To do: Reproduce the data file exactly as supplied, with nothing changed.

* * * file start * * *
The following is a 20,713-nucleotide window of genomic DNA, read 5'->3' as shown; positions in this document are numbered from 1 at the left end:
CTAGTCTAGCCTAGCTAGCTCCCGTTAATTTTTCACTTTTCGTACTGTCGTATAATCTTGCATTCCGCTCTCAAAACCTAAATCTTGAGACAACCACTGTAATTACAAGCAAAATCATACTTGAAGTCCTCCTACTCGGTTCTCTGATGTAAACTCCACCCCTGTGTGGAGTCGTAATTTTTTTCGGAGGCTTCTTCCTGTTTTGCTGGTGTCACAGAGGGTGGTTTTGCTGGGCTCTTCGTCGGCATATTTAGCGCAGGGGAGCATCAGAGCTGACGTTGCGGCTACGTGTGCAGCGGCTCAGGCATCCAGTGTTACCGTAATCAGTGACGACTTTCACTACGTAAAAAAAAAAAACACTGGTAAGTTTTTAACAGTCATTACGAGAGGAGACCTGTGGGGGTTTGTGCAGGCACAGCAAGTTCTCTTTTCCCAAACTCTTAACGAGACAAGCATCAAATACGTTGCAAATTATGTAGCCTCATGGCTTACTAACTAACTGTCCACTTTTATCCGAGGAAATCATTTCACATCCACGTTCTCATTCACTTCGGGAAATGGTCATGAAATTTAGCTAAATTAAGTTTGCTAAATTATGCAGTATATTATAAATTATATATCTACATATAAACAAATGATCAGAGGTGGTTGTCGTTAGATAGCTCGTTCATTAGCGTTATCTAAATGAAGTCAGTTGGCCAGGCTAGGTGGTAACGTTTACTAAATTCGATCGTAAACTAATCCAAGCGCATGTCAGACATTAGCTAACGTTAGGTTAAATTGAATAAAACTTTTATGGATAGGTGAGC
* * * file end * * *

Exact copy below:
The following is a 20,713-nucleotide window of genomic DNA, read 5'->3' as shown; positions in this document are numbered from 1 at the left end:
CTAGTCTAGCCTAGCTAGCTCCCGTTAATTTTTCACTTTTCGTACTGTCGTATAATCTTGCATTCCGCTCTCAAAACCTAAATCTTGAGACAACCACTGTAATTACAAGCAAAATCATACTTGAAGTCCTCCTACTCGGTTCTCTGATGTAAACTCCACCCCTGTGTGGAGTCGTAATTTTTTTCGGAGGCTTCTTCCTGTTTTGCTGGTGTCACAGAGGGTGGTTTTGCTGGGCTCTTCGTCGGCATATTTAGCGCAGGGGAGCATCAGAGCTGACGTTGCGGCTACGTGTGCAGCGGCTCAGGCATCCAGTGTTACCGTAATCAGTGACGACTTTCACTACGTAAAAAAAAAAAACACTGGTAAGTTTTTAACAGTCATTACGAGAGGAGACCTGTGGGGGTTTGTGCAGGCACAGCAAGTTCTCTTTTCCCAAACTCTTAACGAGACAAGCATCAAATACGTTGCAAATTATGTAGCCTCATGGCTTACTAACTAACTGTCCACTTTTATCCGAGGAAATCATTTCACATCCACGTTCTCATTCACTTCGGGAAATGGTCATGAAATTTAGCTAAATTAAGTTTGCTAAATTATGCAGTATATTATAAATTATATATCTACATATAAACAAATGATCAGAGGTGGTTGTCGTTAGATAGCTCGTTCATTAGCGTTATCTAAATGAAGTCAGTTGGCCAGGCTAGGTGGTAACGTTTACTAAATTCGATCGTAAACTAATCCAAGCGCATGTCAGACATTAGCTAACGTTAGGTTAAATTGAATAAAACTTTTATGGATAGGTGAGC